Imagine pulling into your field with a super sprayer equipped with technology that identifies weeds, fungus and even plant nutritional needs, then mixes and applies the necessary inputs all on the same trip through the field.
That ability is nearly a reality thanks to Netherlands-based Agrifac, which just announced its new sprayer equipped with this on-the-fly technology. It is being developed and tested on fields in Australia, Canada, the Netherlands and the U.S.
With more than 600 sensors, the new sprayer--Condor Endurance II--has several novel features, with the AiCPlus camera system being the standout, says Frank van Mastwijk, U.S. and Canada country manager for Agrifac. AiCPlus is pronounced “I See Plus,” which also stands for artificial intelligence.
Detecting Needs. “Weed control is not the biggest advantage with this technology,” van Mastwijk admits. “It’s more about giving plants what they need, like fertilizer, insecticide or fungicide. It’s going to take us awhile to work with farmers to identify issues so we can add to the database and algorithm.”
Agrifac’s in-house research and development engineers have built the database and smart algorithms with help from suppliers and farmers.
To identify plant problems, intelligent AiCPlus self-learning cameras are mounted directly on the boom 10 feet apart. The sprayer’s onboard computer system processes and analyzes the image data, and can do it all while running up to 20 mph.
A 2,100-gallon tank mounted on the sprayer holds fresh water. Up to four different crop products can be injected with water at the boom and sprayed. Camera readings and field grid maps already loaded into the computer system assist. “We can carry about four different products now, but it could be more,” says Wim Ziel, sales manager.
Boom nozzles open and close up to 100 times a second to ensure the right chemical is sprayed at the right dose in the right place, Ziel adds.
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“For now, we can only make a herbicide or a fertilizer application,” van Mastwijk says. “Our plan is that fungicides will come later this year, and then we hope to stitch it all together and apply multiple applications at once.”
Fine-Tuned Application. In addition to the camera technology, the sprayer also comes equipped with these precision features:
• StrictSprayPlus to prevent overlap and allow every nozzle to be switched on and off individually. It also compensates when making turns to keep an even application rate.
• StrictHeightPlus to keep the boom at the right height on uneven land. A fully integrated boom-control system makes sure the movements of the machine are not passed on to the boom. Four wide-view sensors provide an overview of the crop and help keep a more accurate spraying height regardless of the terrain.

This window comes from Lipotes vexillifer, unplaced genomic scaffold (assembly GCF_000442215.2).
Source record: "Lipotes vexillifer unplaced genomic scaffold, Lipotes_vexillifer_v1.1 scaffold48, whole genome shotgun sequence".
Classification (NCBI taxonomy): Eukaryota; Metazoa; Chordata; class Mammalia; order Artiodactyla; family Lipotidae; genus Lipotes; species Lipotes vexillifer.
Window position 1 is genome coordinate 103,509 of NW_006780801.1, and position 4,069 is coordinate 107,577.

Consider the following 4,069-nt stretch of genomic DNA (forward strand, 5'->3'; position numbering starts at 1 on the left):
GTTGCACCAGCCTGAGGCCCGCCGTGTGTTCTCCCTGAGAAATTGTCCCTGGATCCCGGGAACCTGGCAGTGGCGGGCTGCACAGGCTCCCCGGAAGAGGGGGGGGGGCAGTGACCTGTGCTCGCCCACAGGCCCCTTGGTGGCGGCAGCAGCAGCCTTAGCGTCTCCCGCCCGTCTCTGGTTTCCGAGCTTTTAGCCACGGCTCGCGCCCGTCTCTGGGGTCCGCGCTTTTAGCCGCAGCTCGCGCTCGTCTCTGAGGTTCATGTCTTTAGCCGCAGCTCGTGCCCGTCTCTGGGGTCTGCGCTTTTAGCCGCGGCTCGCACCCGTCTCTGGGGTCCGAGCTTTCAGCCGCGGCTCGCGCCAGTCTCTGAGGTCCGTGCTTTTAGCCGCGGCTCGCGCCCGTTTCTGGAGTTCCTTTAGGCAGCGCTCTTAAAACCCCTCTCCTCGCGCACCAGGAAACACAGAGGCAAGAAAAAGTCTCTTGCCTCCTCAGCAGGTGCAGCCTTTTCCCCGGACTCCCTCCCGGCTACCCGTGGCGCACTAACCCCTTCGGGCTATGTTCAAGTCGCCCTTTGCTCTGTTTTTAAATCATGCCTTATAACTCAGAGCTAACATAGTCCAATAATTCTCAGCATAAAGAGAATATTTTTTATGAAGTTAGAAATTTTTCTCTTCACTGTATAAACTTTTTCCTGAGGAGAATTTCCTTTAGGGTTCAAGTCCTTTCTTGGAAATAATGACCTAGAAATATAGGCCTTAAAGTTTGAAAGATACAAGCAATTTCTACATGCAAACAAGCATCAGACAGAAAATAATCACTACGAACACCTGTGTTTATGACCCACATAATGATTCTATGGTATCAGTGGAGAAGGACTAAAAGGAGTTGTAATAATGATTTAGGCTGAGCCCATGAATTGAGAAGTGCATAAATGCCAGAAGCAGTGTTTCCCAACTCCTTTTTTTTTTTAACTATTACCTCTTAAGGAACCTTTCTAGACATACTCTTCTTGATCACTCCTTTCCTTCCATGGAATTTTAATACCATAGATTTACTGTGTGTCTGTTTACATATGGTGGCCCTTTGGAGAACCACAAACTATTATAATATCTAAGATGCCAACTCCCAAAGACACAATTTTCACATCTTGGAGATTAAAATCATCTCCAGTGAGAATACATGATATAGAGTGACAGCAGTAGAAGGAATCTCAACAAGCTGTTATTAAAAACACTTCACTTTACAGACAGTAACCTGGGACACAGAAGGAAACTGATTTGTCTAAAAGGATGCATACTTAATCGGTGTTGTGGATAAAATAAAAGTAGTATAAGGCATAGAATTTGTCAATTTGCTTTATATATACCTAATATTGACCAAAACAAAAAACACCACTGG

• DynamicDosePlus that applies every spray drop where it is needed to give plants the right product.
• SmartDosePlus that injects plant protection or other products directly into the spray line and mixes without contaminating the main water tank. Cleaning is simplified because only spray lines need to be flushed.
The top line, self-propelled Condor Endurance II--fully equipped with all the new technology--comes with up to a 180-foot boom, 400-hp engine and 2,100-gallon water tank. According to Agrifac, the new sprayer will be available spring 2019, and the price will vary depending on options.
Pieter Evenhuis has been using the previous Condor Endurance model with a 150-foot boom for two years on his operation at Giethoorn in east-central Netherlands. He’s also a cooperator with Agrifac and gets to test the latest technology. He grows 650 acres of potatoes, 125 acres of corn silage, 125 acres of wheat and 125 acres of sugar beets.
“I was using three pull-type sprayers until I started with Agrifac in 2010,” he says. “Then, I replaced them with one self-propelled unit.”
After seven seasons and adding more acres, he needed more capacity and started testing the Endurance II. He now has all the new options on his sprayer minus cameras. Those should come next year.
“We’re not saving money on chemicals, but we’re only putting them where they’re needed,” he says. “Our government has strict rules on spraying, so we must put on chemicals at the right place.
“What I like about the Agrifac sprayer is that, even with all the technology on it, it’s not difficult to use. It’s simple and automated,” he says.
With sales offices in 29 countries, Agrifac’s history dates back to 1939, when it was called Centraal Bureau and sold potato sprayers. In 1973, it added sugar beet harvesters to its lineup; and in 2009, it became Agrifac. Today, still located in east-central Netherlands, at Steenwijk, it specializes only in high-tech sprayers and sugar beet harvesters.
“Brilliant Simple” is how company CEO Peter Millenaar describes Agrifac’s role in modern agriculture. “We want people who use our machines to be happy and enjoy life.”
To do that, Agrifac has developed a concept it calls Need Farming, which is a farming-management idea based on observing, measuring and responding to differences in crops, soil and other variables, thereby reacting to the individual needs of every single plant.
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